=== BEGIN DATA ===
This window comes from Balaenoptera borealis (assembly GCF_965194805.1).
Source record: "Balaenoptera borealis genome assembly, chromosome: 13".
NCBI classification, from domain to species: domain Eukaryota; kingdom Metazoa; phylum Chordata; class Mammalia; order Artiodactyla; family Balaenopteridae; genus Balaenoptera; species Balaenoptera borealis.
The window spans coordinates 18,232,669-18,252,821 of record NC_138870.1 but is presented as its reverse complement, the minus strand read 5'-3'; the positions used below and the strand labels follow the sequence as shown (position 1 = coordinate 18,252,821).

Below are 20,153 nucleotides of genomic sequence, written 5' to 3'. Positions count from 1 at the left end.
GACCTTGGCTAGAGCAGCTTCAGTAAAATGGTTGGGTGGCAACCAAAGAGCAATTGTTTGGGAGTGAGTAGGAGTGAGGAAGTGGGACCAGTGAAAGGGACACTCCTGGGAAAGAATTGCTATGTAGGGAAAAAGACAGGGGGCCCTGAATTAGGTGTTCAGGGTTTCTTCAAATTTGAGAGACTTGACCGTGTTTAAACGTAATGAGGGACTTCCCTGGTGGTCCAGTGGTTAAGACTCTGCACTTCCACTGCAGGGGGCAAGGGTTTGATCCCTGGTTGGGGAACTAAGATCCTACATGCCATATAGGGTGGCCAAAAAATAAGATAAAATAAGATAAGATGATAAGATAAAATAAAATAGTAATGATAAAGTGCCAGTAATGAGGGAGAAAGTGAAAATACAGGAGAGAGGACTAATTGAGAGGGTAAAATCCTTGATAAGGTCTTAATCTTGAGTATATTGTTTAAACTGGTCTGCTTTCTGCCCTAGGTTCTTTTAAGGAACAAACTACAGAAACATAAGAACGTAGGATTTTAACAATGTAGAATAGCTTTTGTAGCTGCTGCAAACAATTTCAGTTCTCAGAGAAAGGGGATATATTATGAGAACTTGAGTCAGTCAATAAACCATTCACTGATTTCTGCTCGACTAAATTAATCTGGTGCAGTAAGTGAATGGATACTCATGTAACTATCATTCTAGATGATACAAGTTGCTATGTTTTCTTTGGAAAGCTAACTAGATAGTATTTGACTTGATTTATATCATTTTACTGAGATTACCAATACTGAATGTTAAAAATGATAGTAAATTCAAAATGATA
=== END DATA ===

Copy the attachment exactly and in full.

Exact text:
This window comes from Balaenoptera borealis (assembly GCF_965194805.1).
Source record: "Balaenoptera borealis genome assembly, chromosome: 13".
NCBI classification, from domain to species: domain Eukaryota; kingdom Metazoa; phylum Chordata; class Mammalia; order Artiodactyla; family Balaenopteridae; genus Balaenoptera; species Balaenoptera borealis.
The window spans coordinates 18,232,669-18,252,821 of record NC_138870.1 but is presented as its reverse complement, the minus strand read 5'-3'; the positions used below and the strand labels follow the sequence as shown (position 1 = coordinate 18,252,821).

Below are 20,153 nucleotides of genomic sequence, written 5' to 3'. Positions count from 1 at the left end.
GACCTTGGCTAGAGCAGCTTCAGTAAAATGGTTGGGTGGCAACCAAAGAGCAATTGTTTGGGAGTGAGTAGGAGTGAGGAAGTGGGACCAGTGAAAGGGACACTCCTGGGAAAGAATTGCTATGTAGGGAAAAAGACAGGGGGCCCTGAATTAGGTGTTCAGGGTTTCTTCAAATTTGAGAGACTTGACCGTGTTTAAACGTAATGAGGGACTTCCCTGGTGGTCCAGTGGTTAAGACTCTGCACTTCCACTGCAGGGGGCAAGGGTTTGATCCCTGGTTGGGGAACTAAGATCCTACATGCCATATAGGGTGGCCAAAAAATAAGATAAAATAAGATAAGATGATAAGATAAAATAAAATAGTAATGATAAAGTGCCAGTAATGAGGGAGAAAGTGAAAATACAGGAGAGAGGACTAATTGAGAGGGTAAAATCCTTGATAAGGTCTTAATCTTGAGTATATTGTTTAAACTGGTCTGCTTTCTGCCCTAGGTTCTTTTAAGGAACAAACTACAGAAACATAAGAACGTAGGATTTTAACAATGTAGAATAGCTTTTGTAGCTGCTGCAAACAATTTCAGTTCTCAGAGAAAGGGGATATATTATGAGAACTTGAGTCAGTCAATAAACCATTCACTGATTTCTGCTCGACTAAATTAATCTGGTGCAGTAAGTGAATGGATACTCATGTAACTATCATTCTAGATGATACAAGTTGCTATGTTTTCTTTGGAAAGCTAACTAGATAGTATTTGACTTGATTTATATCATTTTACTGAGATTACCAATACTGAATGTTAAAAATGATAGTAAATTCAAAATGATA